Welcome back to this lengthy consecutive days streak for the “Brewers By the (Jersey) Numbers” series.
Yesterday, which was 59 days away from Opening Day, saw the first legitimate 2012 big leaguer profiled in John Axford.
Today, which is 58 days away from Opening Day, sees a guy who bounced back and forth a couple of times between Milwaukee and Nashville over the past couple of seasons:
Michael Melton McClendon is a 6’5”, 225 lb, right-handed relief pitcher who made his MLB debut on August 14, 2010 after being selected by the Milwaukee Brewers in the 10th round of the 2006 amateur draft.
McClendon has had a fair amount of success in the big leagues, given his inauspicious promotion and use in mostly low-leverage situations.
He stayed up with the Brewers from his debut in 2010 through the end of the season. His MLB campaign saw the Texas native appear in 17 games, totaling 21.0 innings pitched. His first two appearances were 3.0 inning jobs, which shows that he wasn’t exactly designated for “close and late” situations. The balance of his year resulted in a line of: 2-0, 3.00 ERA, 21.0 IP, 15 H, 7 ER, 2 HR, 7 BB, 21 K. He held opponents to a .195 batting average and saw his WHIP finish at 1.05.
The next year, McClendon got a nice look in the spring but wasn’t brought north to Milwaukee. He began the season with the Triple-A Nashville Sounds where he would pitch in three games (1-0, 6.1 IP, 0 R, 4 H, 1 BB, 4 K, .174 BAA) before being recalled to Milwaukee on April 19th.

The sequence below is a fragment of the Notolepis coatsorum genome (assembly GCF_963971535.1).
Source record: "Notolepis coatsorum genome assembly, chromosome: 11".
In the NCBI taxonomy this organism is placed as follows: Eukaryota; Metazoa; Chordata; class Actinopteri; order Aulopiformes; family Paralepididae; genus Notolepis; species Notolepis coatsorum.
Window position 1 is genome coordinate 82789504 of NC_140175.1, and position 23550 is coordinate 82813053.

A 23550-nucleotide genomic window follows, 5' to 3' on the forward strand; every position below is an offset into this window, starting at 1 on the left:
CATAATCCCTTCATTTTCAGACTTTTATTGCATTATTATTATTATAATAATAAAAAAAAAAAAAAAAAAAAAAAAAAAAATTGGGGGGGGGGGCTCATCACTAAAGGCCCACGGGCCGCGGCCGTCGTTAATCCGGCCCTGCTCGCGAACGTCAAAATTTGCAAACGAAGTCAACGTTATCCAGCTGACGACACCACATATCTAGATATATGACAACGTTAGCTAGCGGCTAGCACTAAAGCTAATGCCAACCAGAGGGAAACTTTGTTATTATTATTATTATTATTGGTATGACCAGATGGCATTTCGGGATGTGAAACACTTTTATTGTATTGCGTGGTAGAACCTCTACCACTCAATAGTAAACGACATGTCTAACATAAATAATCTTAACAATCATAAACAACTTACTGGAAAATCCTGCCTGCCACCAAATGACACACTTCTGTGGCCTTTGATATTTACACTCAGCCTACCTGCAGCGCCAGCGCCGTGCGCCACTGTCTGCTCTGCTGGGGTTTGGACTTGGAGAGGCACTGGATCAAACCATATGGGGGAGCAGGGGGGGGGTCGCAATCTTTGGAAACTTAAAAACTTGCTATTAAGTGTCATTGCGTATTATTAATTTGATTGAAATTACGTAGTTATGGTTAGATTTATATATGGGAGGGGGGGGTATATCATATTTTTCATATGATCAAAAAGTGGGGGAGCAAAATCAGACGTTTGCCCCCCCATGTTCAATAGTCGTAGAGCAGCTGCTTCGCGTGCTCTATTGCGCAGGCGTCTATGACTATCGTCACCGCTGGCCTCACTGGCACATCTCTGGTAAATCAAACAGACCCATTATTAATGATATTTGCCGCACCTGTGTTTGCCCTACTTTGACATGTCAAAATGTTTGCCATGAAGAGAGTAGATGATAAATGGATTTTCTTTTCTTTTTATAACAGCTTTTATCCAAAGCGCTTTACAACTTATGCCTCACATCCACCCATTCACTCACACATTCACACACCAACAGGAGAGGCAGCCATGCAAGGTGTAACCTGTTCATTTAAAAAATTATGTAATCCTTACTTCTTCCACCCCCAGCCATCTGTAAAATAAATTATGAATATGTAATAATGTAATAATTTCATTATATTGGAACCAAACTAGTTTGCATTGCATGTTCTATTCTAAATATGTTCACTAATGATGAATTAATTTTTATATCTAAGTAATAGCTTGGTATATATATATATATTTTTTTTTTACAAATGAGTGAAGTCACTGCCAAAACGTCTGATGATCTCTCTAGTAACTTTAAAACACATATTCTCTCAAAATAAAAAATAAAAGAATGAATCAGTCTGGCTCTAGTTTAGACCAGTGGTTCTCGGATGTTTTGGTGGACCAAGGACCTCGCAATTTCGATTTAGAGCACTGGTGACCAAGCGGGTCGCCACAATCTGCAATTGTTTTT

McClendon would pitch that same night against the Philadelphia Phillies, allowing just one walk in an otherwise perfect ninth inning, sealing up a win for Milwaukee.
That appearance kicked off a 2011 for McClendon that would see him pitch in eight more games for the Brewers before being sent back to Nashville due to the return of Zach Braddock from the disabled list. In those nine appearances, McClendon only gave up runs twice. One was a true blow up type where he allowed three earned runs on five hits (including one home run) in an inning and two-thirds at home against San Diego. I remember, because I was there! It was that game where the Padres scored eight runs in the eighth inning en route to a 13-6 victory.
Otherwise, another very encouraging season from McClendon. He totaled a 2.63 ERA in 13.2 innings, won three games, finished with a 1.32 WHIP after surrendering 15 hits and three walks. He did strike out 10 over the nine games as well.
The other lasting legacy of McClendon’s time in Milwaukee was the introduction of the quick pitch to many fans. LaTroy Hawkins used it a few times as well, but McClendon really brought it to the forefront of Brewers fans’ minds.
Back in Nashville, McClendon finished the Triple-A season with 38 appearances, all in reliefe. He tossed 58.2 innings, and produced a 5-6 record, 3.53 ERA and recorded 8 Saves.
Looking at the total picture, it was a solid season for McClendon. He has things to work on, but so does every player. The bottom line for the team is that he’s shown flashes of being a reliable and capable option for a call-up in the case of injury to one a member of the bullpen.
Barring injury, Mike McClendon isn’t likely to make the 25-man roster out of Spring Training. He will start the regular season in Nashville’s bullpen. These are likelihoods that you can feel comfortable with.
I just suggest that he keeps at least one carry-on bag packed.